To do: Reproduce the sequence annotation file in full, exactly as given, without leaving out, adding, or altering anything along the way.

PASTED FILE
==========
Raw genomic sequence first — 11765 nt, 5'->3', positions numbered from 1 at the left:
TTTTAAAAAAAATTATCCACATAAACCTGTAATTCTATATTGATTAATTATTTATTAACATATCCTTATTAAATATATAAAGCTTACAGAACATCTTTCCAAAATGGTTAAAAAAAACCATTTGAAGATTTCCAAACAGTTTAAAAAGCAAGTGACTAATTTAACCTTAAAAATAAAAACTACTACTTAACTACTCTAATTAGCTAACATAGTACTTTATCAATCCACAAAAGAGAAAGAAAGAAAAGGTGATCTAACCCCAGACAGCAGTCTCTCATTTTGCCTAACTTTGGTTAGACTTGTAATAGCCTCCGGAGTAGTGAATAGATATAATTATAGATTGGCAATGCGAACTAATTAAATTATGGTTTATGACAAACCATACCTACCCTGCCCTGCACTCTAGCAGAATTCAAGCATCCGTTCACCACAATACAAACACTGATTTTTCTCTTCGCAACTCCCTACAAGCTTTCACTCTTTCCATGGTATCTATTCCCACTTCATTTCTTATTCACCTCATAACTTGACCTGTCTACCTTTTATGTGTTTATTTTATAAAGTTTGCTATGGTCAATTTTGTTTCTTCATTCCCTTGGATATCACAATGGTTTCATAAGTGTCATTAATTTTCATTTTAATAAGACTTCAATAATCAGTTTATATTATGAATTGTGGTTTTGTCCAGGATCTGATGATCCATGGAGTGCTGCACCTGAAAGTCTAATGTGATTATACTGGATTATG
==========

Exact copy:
Raw genomic sequence first — 11765 nt, 5'->3', positions numbered from 1 at the left:
TTTTAAAAAAAATTATCCACATAAACCTGTAATTCTATATTGATTAATTATTTATTAACATATCCTTATTAAATATATAAAGCTTACAGAACATCTTTCCAAAATGGTTAAAAAAAACCATTTGAAGATTTCCAAACAGTTTAAAAAGCAAGTGACTAATTTAACCTTAAAAATAAAAACTACTACTTAACTACTCTAATTAGCTAACATAGTACTTTATCAATCCACAAAAGAGAAAGAAAGAAAAGGTGATCTAACCCCAGACAGCAGTCTCTCATTTTGCCTAACTTTGGTTAGACTTGTAATAGCCTCCGGAGTAGTGAATAGATATAATTATAGATTGGCAATGCGAACTAATTAAATTATGGTTTATGACAAACCATACCTACCCTGCCCTGCACTCTAGCAGAATTCAAGCATCCGTTCACCACAATACAAACACTGATTTTTCTCTTCGCAACTCCCTACAAGCTTTCACTCTTTCCATGGTATCTATTCCCACTTCATTTCTTATTCACCTCATAACTTGACCTGTCTACCTTTTATGTGTTTATTTTATAAAGTTTGCTATGGTCAATTTTGTTTCTTCATTCCCTTGGATATCACAATGGTTTCATAAGTGTCATTAATTTTCATTTTAATAAGACTTCAATAATCAGTTTATATTATGAATTGTGGTTTTGTCCAGGATCTGATGATCCATGGAGTGCTGCACCTGAAAGTCTAATGTGATTATACTGGATTATG